Google’s acquisition of Fitbit is being held up by a few antitrust organizations around the world.
Last November, Google made the first steps towards buying the popular smartwatch and fitness tracking company for $2.1 billion USD ($2.8 billion CAD). However, the European Commission and the Australian Competition and Consumer Commission are holding up the purchase.
The main concerns of the investigations revolve around reduced competition in the wearable space and the fact that Google would be gaining all of Fitbit’s user data.
The European Commission’s ruling on the deal should arrive on July 20th, while Australia’s antitrust board is warning against the deal, but won’t pass judgment until August.
Google told Reuters that its acquisition of Fitbit is hardware-focused, not data-focused, which is probably true since Fitbit makes very popular wearable devices, and Google doesn’t currently manufacture any. Yet, it does provide the software for numerous other smartwatches from brands like Fossil and Misfit.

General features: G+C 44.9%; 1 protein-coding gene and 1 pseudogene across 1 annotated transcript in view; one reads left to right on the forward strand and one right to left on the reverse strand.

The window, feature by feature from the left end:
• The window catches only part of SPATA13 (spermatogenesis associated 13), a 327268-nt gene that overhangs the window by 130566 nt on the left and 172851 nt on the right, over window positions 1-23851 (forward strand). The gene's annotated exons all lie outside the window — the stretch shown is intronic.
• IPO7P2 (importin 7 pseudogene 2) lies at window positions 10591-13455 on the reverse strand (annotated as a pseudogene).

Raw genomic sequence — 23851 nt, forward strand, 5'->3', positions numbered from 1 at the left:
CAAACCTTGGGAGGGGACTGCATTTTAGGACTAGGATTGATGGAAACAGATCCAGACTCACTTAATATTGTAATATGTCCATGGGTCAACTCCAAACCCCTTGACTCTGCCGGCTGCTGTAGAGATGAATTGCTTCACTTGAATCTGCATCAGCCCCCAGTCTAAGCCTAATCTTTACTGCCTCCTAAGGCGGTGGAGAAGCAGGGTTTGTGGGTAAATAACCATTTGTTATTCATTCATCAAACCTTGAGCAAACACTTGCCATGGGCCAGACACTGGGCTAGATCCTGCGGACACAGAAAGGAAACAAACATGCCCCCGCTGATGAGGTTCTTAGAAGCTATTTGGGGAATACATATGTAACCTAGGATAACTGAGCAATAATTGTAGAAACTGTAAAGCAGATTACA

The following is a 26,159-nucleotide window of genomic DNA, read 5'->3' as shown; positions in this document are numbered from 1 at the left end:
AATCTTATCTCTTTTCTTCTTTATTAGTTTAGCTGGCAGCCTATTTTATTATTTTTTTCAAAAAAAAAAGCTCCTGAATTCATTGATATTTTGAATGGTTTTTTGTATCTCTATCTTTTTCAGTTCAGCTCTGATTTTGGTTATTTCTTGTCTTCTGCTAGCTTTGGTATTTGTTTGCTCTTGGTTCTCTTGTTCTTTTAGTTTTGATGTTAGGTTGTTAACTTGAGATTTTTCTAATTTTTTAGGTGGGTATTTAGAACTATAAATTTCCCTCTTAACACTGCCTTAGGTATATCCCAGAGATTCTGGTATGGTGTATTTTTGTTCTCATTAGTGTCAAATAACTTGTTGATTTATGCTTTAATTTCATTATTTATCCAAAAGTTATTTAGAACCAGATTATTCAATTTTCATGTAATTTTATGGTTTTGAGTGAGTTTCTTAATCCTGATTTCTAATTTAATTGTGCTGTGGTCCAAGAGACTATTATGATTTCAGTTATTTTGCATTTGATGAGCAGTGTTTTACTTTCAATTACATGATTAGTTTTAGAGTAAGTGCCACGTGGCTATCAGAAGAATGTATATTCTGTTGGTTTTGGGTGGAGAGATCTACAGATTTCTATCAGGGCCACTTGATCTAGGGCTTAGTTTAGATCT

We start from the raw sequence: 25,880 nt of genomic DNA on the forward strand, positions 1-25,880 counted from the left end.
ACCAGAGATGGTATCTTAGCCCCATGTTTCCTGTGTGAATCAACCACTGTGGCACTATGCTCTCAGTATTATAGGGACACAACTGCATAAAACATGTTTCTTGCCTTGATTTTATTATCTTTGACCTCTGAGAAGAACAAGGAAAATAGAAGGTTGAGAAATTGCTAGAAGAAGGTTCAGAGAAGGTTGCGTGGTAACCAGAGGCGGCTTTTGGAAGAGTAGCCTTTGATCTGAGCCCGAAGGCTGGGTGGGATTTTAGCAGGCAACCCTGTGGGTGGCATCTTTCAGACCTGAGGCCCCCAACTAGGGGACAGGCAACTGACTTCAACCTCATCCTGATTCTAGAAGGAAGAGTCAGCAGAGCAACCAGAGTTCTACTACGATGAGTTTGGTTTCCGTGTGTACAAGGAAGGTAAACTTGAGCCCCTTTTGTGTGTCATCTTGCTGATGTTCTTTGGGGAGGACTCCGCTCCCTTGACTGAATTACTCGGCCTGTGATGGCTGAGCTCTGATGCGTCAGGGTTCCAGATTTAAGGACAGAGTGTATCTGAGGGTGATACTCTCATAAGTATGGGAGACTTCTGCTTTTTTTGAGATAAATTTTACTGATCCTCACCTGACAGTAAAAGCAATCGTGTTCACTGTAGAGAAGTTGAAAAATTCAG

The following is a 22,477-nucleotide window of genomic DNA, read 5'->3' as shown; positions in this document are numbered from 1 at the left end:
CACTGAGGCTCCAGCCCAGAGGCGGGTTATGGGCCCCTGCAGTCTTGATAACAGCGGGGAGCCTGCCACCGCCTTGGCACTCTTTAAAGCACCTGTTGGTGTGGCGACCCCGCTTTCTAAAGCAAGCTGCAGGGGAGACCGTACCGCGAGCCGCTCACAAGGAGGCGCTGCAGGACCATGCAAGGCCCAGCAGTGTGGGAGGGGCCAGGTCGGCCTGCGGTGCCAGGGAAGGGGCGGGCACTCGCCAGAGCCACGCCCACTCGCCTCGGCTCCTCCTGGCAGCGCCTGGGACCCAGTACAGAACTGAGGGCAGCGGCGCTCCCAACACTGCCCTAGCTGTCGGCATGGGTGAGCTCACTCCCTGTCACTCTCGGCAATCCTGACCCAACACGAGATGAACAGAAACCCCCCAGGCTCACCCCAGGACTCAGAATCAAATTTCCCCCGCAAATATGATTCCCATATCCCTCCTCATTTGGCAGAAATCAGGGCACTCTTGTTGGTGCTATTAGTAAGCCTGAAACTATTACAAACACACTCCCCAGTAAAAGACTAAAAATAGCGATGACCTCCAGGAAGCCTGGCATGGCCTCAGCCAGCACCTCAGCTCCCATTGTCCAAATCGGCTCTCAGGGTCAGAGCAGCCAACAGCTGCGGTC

Neither Fitbit nor Google are within batting distance of the Apple Watch on their own, so there’s a chance that if Google can combine its software and its hardware (with Fitbit’s help), it can catch up to Apple’s excellent wearable.
However, at this rate, it’s unclear if Google’s acquisition of Fitbit will go through.